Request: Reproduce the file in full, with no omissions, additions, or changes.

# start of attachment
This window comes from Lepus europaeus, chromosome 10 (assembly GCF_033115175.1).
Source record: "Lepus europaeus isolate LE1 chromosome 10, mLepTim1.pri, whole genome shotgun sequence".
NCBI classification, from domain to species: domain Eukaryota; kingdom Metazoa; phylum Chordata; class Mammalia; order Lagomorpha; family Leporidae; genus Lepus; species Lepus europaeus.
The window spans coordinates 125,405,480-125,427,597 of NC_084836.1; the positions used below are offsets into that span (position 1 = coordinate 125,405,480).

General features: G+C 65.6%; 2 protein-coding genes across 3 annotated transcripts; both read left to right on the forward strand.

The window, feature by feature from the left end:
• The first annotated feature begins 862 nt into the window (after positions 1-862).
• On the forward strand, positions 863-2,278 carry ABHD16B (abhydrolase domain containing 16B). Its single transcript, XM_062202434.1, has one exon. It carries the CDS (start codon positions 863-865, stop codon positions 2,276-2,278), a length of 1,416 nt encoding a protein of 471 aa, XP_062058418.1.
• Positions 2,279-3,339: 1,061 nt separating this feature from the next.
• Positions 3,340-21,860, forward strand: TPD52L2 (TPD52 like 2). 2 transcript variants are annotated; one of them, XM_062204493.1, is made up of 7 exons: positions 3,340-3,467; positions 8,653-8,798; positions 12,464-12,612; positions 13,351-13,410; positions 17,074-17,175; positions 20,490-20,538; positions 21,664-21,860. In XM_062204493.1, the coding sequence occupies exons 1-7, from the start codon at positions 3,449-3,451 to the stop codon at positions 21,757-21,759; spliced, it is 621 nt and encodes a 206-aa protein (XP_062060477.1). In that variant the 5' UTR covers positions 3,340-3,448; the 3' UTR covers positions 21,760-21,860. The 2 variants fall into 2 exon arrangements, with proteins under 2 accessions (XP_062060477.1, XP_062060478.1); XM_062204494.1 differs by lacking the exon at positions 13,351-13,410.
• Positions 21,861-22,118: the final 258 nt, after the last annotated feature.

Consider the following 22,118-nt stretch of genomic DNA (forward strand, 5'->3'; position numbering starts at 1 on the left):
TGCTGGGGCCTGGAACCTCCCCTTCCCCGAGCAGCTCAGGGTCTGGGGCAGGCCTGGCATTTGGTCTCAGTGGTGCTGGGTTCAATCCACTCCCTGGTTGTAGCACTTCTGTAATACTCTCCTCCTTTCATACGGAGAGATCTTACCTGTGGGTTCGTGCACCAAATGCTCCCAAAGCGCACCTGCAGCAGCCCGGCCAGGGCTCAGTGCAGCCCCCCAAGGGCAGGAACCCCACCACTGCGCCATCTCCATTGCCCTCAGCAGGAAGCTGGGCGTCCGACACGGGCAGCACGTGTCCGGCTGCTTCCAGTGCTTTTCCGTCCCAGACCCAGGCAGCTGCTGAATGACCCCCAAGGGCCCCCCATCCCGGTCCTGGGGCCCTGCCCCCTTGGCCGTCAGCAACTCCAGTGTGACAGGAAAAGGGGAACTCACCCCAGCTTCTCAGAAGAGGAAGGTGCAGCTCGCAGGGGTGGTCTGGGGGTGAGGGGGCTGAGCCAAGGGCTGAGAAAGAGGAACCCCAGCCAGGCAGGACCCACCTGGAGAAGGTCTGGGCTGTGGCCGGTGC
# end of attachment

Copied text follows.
This window comes from Lepus europaeus, chromosome 10 (assembly GCF_033115175.1).
Source record: "Lepus europaeus isolate LE1 chromosome 10, mLepTim1.pri, whole genome shotgun sequence".
NCBI classification, from domain to species: domain Eukaryota; kingdom Metazoa; phylum Chordata; class Mammalia; order Lagomorpha; family Leporidae; genus Lepus; species Lepus europaeus.
The window spans coordinates 125,405,480-125,427,597 of NC_084836.1; the positions used below are offsets into that span (position 1 = coordinate 125,405,480).

General features: G+C 65.6%; 2 protein-coding genes across 3 annotated transcripts; both read left to right on the forward strand.

The window, feature by feature from the left end:
• The first annotated feature begins 862 nt into the window (after positions 1-862).
• On the forward strand, positions 863-2,278 carry ABHD16B (abhydrolase domain containing 16B). Its single transcript, XM_062202434.1, has one exon. It carries the CDS (start codon positions 863-865, stop codon positions 2,276-2,278), a length of 1,416 nt encoding a protein of 471 aa, XP_062058418.1.
• Positions 2,279-3,339: 1,061 nt separating this feature from the next.
• Positions 3,340-21,860, forward strand: TPD52L2 (TPD52 like 2). 2 transcript variants are annotated; one of them, XM_062204493.1, is made up of 7 exons: positions 3,340-3,467; positions 8,653-8,798; positions 12,464-12,612; positions 13,351-13,410; positions 17,074-17,175; positions 20,490-20,538; positions 21,664-21,860. In XM_062204493.1, the coding sequence occupies exons 1-7, from the start codon at positions 3,449-3,451 to the stop codon at positions 21,757-21,759; spliced, it is 621 nt and encodes a 206-aa protein (XP_062060477.1). In that variant the 5' UTR covers positions 3,340-3,448; the 3' UTR covers positions 21,760-21,860. The 2 variants fall into 2 exon arrangements, with proteins under 2 accessions (XP_062060477.1, XP_062060478.1); XM_062204494.1 differs by lacking the exon at positions 13,351-13,410.
• Positions 21,861-22,118: the final 258 nt, after the last annotated feature.

Consider the following 22,118-nt stretch of genomic DNA (forward strand, 5'->3'; position numbering starts at 1 on the left):
TGCTGGGGCCTGGAACCTCCCCTTCCCCGAGCAGCTCAGGGTCTGGGGCAGGCCTGGCATTTGGTCTCAGTGGTGCTGGGTTCAATCCACTCCCTGGTTGTAGCACTTCTGTAATACTCTCCTCCTTTCATACGGAGAGATCTTACCTGTGGGTTCGTGCACCAAATGCTCCCAAAGCGCACCTGCAGCAGCCCGGCCAGGGCTCAGTGCAGCCCCCCAAGGGCAGGAACCCCACCACTGCGCCATCTCCATTGCCCTCAGCAGGAAGCTGGGCGTCCGACACGGGCAGCACGTGTCCGGCTGCTTCCAGTGCTTTTCCGTCCCAGACCCAGGCAGCTGCTGAATGACCCCCAAGGGCCCCCCATCCCGGTCCTGGGGCCCTGCCCCCTTGGCCGTCAGCAACTCCAGTGTGACAGGAAAAGGGGAACTCACCCCAGCTTCTCAGAAGAGGAAGGTGCAGCTCGCAGGGGTGGTCTGGGGGTGAGGGGGCTGAGCCAAGGGCTGAGAAAGAGGAACCCCAGCCAGGCAGGACCCACCTGGAGAAGGTCTGGGCTGTGGCCGGTGC